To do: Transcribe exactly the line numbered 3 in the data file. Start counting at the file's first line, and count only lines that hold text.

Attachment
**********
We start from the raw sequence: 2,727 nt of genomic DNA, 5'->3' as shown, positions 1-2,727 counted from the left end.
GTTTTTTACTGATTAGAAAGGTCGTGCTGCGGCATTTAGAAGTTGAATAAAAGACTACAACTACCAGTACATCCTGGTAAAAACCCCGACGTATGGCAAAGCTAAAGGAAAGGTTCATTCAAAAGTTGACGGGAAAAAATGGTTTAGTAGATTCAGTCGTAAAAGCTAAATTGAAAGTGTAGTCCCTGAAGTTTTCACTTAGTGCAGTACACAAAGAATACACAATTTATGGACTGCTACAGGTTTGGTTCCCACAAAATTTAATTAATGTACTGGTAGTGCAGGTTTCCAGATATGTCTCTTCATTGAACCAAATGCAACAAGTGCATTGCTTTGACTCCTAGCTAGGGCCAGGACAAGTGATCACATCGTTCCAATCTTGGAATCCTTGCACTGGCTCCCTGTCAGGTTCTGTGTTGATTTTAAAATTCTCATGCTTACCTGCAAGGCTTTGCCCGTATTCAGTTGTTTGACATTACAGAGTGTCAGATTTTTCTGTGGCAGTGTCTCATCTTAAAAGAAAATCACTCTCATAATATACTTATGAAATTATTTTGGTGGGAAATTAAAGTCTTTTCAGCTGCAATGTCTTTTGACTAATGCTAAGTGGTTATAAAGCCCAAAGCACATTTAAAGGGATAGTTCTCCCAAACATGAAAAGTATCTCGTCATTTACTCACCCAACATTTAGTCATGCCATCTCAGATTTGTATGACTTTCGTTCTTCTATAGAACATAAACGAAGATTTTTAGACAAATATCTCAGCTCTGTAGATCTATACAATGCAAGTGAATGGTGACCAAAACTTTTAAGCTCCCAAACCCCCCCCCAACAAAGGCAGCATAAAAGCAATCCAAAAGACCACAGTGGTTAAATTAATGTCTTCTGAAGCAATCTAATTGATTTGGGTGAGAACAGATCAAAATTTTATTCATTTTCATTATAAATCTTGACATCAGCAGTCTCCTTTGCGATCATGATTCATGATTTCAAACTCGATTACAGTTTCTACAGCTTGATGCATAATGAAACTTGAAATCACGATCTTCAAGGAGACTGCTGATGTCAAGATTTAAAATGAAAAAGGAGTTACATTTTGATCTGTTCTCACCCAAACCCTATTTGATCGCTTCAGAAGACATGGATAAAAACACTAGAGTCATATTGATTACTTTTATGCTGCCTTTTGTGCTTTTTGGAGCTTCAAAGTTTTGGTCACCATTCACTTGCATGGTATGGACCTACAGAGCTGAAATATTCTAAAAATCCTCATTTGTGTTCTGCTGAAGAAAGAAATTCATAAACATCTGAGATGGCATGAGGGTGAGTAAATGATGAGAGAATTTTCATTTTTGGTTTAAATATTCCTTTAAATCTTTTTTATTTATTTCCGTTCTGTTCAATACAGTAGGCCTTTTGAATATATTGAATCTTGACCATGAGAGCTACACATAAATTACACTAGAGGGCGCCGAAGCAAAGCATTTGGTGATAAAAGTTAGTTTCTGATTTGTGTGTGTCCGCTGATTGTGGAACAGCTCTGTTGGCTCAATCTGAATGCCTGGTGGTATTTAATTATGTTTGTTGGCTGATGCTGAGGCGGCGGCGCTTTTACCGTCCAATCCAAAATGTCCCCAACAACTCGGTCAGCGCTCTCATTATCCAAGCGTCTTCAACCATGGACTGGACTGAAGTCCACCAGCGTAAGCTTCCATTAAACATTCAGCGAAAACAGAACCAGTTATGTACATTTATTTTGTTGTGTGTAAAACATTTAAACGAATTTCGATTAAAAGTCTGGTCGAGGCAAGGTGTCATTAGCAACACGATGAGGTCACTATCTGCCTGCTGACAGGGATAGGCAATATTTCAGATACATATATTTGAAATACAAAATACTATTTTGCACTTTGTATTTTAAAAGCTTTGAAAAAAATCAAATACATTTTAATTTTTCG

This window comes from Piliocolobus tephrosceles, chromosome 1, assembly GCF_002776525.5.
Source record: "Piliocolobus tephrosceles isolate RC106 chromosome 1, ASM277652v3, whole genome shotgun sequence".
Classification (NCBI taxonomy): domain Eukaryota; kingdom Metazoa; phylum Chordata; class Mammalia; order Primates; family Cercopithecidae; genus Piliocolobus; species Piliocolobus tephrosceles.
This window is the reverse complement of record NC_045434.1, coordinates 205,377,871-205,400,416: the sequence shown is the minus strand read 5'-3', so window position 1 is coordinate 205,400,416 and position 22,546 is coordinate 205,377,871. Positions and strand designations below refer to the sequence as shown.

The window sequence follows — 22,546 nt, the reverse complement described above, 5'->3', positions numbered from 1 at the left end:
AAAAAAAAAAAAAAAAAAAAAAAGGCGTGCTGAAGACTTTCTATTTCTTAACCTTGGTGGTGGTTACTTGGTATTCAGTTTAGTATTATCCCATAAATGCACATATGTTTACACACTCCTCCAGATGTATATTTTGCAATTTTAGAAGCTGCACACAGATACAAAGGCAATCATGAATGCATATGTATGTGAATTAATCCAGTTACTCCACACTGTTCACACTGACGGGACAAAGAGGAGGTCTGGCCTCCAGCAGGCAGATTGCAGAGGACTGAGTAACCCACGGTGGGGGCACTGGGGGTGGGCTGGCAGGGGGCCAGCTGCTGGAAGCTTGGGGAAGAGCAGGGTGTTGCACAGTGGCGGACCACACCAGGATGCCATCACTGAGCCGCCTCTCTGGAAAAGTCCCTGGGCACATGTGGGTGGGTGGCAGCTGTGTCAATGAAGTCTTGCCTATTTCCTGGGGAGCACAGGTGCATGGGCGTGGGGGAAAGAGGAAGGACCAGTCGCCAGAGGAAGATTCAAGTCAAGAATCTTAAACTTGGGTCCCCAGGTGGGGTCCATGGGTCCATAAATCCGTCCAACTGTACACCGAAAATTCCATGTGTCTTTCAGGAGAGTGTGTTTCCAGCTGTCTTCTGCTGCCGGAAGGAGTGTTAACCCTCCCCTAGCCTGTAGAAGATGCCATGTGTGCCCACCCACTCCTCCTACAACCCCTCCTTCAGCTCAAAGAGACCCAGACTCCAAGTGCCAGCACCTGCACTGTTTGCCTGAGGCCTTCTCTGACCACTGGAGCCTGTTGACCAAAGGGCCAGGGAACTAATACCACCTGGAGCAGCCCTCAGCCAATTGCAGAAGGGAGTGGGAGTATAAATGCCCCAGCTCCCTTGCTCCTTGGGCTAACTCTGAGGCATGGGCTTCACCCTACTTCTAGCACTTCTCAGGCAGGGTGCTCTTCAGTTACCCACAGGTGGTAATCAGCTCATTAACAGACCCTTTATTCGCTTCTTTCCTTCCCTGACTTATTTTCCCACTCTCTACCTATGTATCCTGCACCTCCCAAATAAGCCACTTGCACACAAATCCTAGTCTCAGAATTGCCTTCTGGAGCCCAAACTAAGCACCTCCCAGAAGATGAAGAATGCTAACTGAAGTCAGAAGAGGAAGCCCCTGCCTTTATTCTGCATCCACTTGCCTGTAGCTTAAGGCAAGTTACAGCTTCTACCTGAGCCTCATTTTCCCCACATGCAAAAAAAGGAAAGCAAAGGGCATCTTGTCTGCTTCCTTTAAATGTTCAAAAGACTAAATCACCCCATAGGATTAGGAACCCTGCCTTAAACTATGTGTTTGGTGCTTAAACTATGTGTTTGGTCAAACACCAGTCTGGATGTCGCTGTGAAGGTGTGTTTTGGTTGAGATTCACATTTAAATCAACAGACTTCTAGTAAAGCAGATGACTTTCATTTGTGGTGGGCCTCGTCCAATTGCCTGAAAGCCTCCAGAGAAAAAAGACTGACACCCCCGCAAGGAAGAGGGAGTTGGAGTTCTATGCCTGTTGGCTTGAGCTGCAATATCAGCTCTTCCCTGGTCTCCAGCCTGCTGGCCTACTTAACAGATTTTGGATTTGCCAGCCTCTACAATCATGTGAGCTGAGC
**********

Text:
This window comes from Piliocolobus tephrosceles, chromosome 1, assembly GCF_002776525.5.